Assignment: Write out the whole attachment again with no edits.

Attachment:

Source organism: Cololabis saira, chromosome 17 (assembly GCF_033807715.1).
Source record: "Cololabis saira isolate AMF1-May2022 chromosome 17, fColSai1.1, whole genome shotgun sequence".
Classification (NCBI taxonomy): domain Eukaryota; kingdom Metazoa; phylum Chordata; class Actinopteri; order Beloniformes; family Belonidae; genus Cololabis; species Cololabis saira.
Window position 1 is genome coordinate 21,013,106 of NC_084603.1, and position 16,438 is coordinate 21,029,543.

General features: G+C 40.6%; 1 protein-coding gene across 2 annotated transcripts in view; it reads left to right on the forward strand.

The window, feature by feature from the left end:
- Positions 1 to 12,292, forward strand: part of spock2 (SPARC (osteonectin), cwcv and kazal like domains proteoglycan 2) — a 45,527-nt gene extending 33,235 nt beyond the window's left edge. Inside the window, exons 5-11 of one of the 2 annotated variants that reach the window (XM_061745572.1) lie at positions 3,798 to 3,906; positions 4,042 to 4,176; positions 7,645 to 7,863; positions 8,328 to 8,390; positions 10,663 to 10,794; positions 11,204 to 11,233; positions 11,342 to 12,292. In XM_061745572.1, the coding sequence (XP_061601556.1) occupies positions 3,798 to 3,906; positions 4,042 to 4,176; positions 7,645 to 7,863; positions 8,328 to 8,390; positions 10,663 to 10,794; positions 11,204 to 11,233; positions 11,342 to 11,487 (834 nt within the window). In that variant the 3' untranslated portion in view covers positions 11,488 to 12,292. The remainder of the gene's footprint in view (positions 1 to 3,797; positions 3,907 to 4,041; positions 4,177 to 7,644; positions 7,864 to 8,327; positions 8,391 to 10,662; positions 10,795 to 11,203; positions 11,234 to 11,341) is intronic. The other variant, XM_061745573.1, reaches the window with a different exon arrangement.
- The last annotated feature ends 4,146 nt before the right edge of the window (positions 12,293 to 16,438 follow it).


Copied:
Source organism: Cololabis saira, chromosome 17 (assembly GCF_033807715.1).
Source record: "Cololabis saira isolate AMF1-May2022 chromosome 17, fColSai1.1, whole genome shotgun sequence".
Classification (NCBI taxonomy): domain Eukaryota; kingdom Metazoa; phylum Chordata; class Actinopteri; order Beloniformes; family Belonidae; genus Cololabis; species Cololabis saira.
Window position 1 is genome coordinate 21,013,106 of NC_084603.1, and position 16,438 is coordinate 21,029,543.

General features: G+C 40.6%; 1 protein-coding gene across 2 annotated transcripts in view; it reads left to right on the forward strand.

The window, feature by feature from the left end:
- Positions 1 to 12,292, forward strand: part of spock2 (SPARC (osteonectin), cwcv and kazal like domains proteoglycan 2) — a 45,527-nt gene extending 33,235 nt beyond the window's left edge. Inside the window, exons 5-11 of one of the 2 annotated variants that reach the window (XM_061745572.1) lie at positions 3,798 to 3,906; positions 4,042 to 4,176; positions 7,645 to 7,863; positions 8,328 to 8,390; positions 10,663 to 10,794; positions 11,204 to 11,233; positions 11,342 to 12,292. In XM_061745572.1, the coding sequence (XP_061601556.1) occupies positions 3,798 to 3,906; positions 4,042 to 4,176; positions 7,645 to 7,863; positions 8,328 to 8,390; positions 10,663 to 10,794; positions 11,204 to 11,233; positions 11,342 to 11,487 (834 nt within the window). In that variant the 3' untranslated portion in view covers positions 11,488 to 12,292. The remainder of the gene's footprint in view (positions 1 to 3,797; positions 3,907 to 4,041; positions 4,177 to 7,644; positions 7,864 to 8,327; positions 8,391 to 10,662; positions 10,795 to 11,203; positions 11,234 to 11,341) is intronic. The other variant, XM_061745573.1, reaches the window with a different exon arrangement.
- The last annotated feature ends 4,146 nt before the right edge of the window (positions 12,293 to 16,438 follow it).